Peacock Pie: A Book of Rhymes by Walter de la Mare

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Peacock Pie: A Book of Rhymes by Walter de la Mare

Category: Children's Rhymes and Verse
Rating: 3/5
Reviewer: John Lloyd
Reviewed by John Lloyd
Summary: A wide-ranging spread of titles in this poetry anthology, that still sells the modern reader unfortunately short.
Buy? Maybe Borrow? Yes
Pages: 224 Date: January 2015
Publisher: Faber and Faber
ISBN: 9780571313891

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It was a surprise for me to read online that Walter de la Mare spent so much of his life in and around London – born at least in what is now the borough of Greenwich, passing away in Twickenham. The reason I say this is that out of the copious poems collected here, it's as if cities don't exist. Hardly anything of the subjects is manmade. The concentration is fully on the idyllic and pastoral, and in following on so closely in the footsteps of his debut collection, Songs of Childhood from 1902, still very, very much Victorian.

And that's one of the problems this book will have these days. I know his ethos is an estimable one, that of engaging with the youthful imagination through portraying their wonder at the natural world and interaction with it, but I can't see it travelling to many in this day and age. What's more there's his style – a bluntly regular rhyming scheme that he forces on to the page at the expense of meter more than once.

Beyond that too is the length of these works. The fact there are so many is down to them often being so short, and that raises another problem. While a poem should convey a moment, one event, a single emotion or feeling, and it's perfectly OK for one to have that left hanging for the reader to drop onto proceedings after the words are over, too often here the situation is aroused, the verse goes ABABCDCD and then we stop. Too much is blunt, too flippant, too much like my own doggerel (he said immodestly) for me to think that much of it.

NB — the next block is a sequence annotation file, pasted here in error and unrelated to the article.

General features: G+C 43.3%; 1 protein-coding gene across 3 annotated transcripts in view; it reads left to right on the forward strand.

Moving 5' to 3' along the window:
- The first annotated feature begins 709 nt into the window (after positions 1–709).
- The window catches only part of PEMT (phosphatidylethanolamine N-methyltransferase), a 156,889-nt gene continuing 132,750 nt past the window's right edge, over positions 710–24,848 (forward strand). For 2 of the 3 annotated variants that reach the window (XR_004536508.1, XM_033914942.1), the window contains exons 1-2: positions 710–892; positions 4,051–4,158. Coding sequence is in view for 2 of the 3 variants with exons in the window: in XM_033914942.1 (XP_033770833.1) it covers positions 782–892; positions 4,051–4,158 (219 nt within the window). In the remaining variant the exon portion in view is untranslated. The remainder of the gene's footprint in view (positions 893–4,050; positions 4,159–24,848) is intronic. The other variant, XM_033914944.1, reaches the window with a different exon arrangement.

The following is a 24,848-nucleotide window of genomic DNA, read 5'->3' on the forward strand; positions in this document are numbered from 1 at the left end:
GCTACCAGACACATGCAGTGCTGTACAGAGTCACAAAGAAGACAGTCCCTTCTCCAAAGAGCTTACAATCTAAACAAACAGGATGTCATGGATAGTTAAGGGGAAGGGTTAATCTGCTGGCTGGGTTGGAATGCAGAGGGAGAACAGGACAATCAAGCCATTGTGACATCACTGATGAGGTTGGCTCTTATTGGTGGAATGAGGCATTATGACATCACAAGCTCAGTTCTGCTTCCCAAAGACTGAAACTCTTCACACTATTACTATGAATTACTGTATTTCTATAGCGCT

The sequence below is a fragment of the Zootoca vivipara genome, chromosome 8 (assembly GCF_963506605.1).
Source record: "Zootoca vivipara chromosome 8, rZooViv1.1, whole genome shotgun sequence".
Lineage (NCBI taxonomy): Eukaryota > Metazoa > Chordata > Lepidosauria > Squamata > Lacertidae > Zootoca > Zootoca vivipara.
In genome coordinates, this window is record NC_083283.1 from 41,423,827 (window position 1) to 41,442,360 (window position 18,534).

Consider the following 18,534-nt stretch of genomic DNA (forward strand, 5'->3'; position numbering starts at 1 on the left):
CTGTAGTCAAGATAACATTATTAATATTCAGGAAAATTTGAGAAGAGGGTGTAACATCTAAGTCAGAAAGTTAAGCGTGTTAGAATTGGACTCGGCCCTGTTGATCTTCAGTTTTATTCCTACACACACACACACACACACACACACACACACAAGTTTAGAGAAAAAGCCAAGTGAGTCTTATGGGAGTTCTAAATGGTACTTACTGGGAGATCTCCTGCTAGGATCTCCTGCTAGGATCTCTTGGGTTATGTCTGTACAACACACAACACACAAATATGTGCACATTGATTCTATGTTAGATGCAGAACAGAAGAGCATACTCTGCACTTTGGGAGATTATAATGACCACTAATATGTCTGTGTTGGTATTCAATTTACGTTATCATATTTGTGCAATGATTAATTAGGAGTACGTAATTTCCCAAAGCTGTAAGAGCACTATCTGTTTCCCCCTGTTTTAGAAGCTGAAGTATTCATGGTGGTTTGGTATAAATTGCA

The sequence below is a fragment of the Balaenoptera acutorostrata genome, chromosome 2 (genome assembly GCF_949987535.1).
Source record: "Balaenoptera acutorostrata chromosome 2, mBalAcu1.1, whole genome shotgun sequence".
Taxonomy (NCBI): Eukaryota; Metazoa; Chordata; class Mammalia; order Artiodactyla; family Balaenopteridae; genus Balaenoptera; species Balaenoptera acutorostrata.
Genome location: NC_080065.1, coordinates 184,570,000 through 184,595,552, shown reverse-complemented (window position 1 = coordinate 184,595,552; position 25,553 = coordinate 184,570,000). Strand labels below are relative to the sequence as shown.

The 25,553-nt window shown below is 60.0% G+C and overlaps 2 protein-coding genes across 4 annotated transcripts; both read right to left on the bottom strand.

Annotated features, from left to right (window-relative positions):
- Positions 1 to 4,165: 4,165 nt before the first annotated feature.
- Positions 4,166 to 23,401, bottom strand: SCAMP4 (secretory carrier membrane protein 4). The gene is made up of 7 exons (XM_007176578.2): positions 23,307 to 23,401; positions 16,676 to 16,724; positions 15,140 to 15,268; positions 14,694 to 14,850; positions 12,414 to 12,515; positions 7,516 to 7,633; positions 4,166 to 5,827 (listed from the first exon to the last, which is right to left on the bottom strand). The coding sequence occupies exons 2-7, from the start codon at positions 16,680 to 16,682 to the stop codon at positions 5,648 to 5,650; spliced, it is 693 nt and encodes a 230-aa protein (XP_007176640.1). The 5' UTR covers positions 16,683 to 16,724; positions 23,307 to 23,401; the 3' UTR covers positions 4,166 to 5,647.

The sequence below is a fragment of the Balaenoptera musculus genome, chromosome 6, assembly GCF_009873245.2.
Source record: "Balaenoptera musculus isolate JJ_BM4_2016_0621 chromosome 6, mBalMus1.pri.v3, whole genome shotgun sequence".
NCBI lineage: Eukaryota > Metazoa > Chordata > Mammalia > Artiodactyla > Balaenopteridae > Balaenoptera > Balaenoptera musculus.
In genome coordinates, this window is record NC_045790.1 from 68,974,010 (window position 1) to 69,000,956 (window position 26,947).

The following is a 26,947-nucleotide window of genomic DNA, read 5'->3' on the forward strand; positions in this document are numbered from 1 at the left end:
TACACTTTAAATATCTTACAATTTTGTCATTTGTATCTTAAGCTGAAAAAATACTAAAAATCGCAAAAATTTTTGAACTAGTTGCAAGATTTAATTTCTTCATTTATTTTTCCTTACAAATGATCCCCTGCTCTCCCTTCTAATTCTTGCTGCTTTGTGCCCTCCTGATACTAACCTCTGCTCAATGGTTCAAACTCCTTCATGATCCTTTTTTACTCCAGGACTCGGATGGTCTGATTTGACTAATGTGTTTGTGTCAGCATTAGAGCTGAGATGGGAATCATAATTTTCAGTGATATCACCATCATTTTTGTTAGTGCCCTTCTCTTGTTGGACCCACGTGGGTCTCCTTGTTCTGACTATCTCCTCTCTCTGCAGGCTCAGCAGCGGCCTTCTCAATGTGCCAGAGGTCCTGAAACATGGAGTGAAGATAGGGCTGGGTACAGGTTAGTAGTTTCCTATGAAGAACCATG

This reads a little like a greatest hits collection – there are much later, more wide-reaching anthologies if that is what you seek, however – especially when we eventually break away from the routine looks at ancient and wooded subjects and look at the mystical, but even then things are raised then dropped like hot potatoes, even subjects such as changeling children. Works such as 'The Old Stone House' can convey a full finished product, but before that you get a heck of a lot of one-page, two- or three-verse works that introduce characters and rhyme about them, to little effect. So someone has chickens – big deal. There's a chimney sweep, and – well, and nothing. The longer works (such as the first here, with a sailing ship crewed by monkeys) are generally all I will remember this work for, even if something like Lear's Limericks are much shorter, equally antiquated and silly, and yet more satisfying. I may well be alone in my assumption, but on this evidence I have to see de la Mare's as a most diminished reputation.

I must thank the publishers for my review copy.

A is Amazing!: Poems about Feelings by Wendy Cooling and Piet Grobler is something much more fresh and appealing, to my mind.

Buy Peacock Pie: A Book of Rhymes by Walter de la Mare at Amazon You can read more book reviews or buy Peacock Pie: A Book of Rhymes by Walter de la Mare at Amazon.co.uk.


Buy Peacock Pie: A Book of Rhymes by Walter de la Mare at Amazon You can read more book reviews or buy Peacock Pie: A Book of Rhymes by Walter de la Mare at Amazon.com.


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